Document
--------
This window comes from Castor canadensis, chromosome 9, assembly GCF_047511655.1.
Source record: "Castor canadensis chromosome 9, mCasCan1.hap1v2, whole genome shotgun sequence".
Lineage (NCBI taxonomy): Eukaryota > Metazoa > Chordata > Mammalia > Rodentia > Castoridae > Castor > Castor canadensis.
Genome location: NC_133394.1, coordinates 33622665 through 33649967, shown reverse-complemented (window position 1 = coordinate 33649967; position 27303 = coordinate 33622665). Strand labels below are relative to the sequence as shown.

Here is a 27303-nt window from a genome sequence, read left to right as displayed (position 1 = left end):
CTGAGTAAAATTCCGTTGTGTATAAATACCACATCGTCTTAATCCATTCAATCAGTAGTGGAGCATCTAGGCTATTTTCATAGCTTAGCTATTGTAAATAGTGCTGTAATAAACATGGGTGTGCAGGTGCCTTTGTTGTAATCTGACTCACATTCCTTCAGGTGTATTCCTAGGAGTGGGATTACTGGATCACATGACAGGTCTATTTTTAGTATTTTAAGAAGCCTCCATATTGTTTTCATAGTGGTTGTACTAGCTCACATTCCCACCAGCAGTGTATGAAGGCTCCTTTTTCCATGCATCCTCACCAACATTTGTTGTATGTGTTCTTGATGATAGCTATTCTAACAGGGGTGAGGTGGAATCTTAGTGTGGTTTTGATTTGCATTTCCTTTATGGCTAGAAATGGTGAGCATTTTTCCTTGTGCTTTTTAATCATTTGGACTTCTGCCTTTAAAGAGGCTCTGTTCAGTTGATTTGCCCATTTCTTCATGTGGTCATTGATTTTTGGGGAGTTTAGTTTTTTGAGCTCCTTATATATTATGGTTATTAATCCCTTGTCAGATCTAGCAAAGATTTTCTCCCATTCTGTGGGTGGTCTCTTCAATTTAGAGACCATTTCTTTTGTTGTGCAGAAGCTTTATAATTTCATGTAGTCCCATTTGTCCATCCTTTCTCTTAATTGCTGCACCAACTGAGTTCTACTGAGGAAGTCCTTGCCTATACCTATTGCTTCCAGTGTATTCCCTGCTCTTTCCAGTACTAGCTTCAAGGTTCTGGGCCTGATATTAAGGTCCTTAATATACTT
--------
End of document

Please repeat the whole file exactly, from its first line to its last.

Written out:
This window comes from Castor canadensis, chromosome 9, assembly GCF_047511655.1.
Source record: "Castor canadensis chromosome 9, mCasCan1.hap1v2, whole genome shotgun sequence".
Lineage (NCBI taxonomy): Eukaryota > Metazoa > Chordata > Mammalia > Rodentia > Castoridae > Castor > Castor canadensis.
Genome location: NC_133394.1, coordinates 33622665 through 33649967, shown reverse-complemented (window position 1 = coordinate 33649967; position 27303 = coordinate 33622665). Strand labels below are relative to the sequence as shown.

Here is a 27303-nt window from a genome sequence, read left to right as displayed (position 1 = left end):
CTGAGTAAAATTCCGTTGTGTATAAATACCACATCGTCTTAATCCATTCAATCAGTAGTGGAGCATCTAGGCTATTTTCATAGCTTAGCTATTGTAAATAGTGCTGTAATAAACATGGGTGTGCAGGTGCCTTTGTTGTAATCTGACTCACATTCCTTCAGGTGTATTCCTAGGAGTGGGATTACTGGATCACATGACAGGTCTATTTTTAGTATTTTAAGAAGCCTCCATATTGTTTTCATAGTGGTTGTACTAGCTCACATTCCCACCAGCAGTGTATGAAGGCTCCTTTTTCCATGCATCCTCACCAACATTTGTTGTATGTGTTCTTGATGATAGCTATTCTAACAGGGGTGAGGTGGAATCTTAGTGTGGTTTTGATTTGCATTTCCTTTATGGCTAGAAATGGTGAGCATTTTTCCTTGTGCTTTTTAATCATTTGGACTTCTGCCTTTAAAGAGGCTCTGTTCAGTTGATTTGCCCATTTCTTCATGTGGTCATTGATTTTTGGGGAGTTTAGTTTTTTGAGCTCCTTATATATTATGGTTATTAATCCCTTGTCAGATCTAGCAAAGATTTTCTCCCATTCTGTGGGTGGTCTCTTCAATTTAGAGACCATTTCTTTTGTTGTGCAGAAGCTTTATAATTTCATGTAGTCCCATTTGTCCATCCTTTCTCTTAATTGCTGCACCAACTGAGTTCTACTGAGGAAGTCCTTGCCTATACCTATTGCTTCCAGTGTATTCCCTGCTCTTTCCAGTACTAGCTTCAAGGTTCTGGGCCTGATATTAAGGTCCTTAATATACTT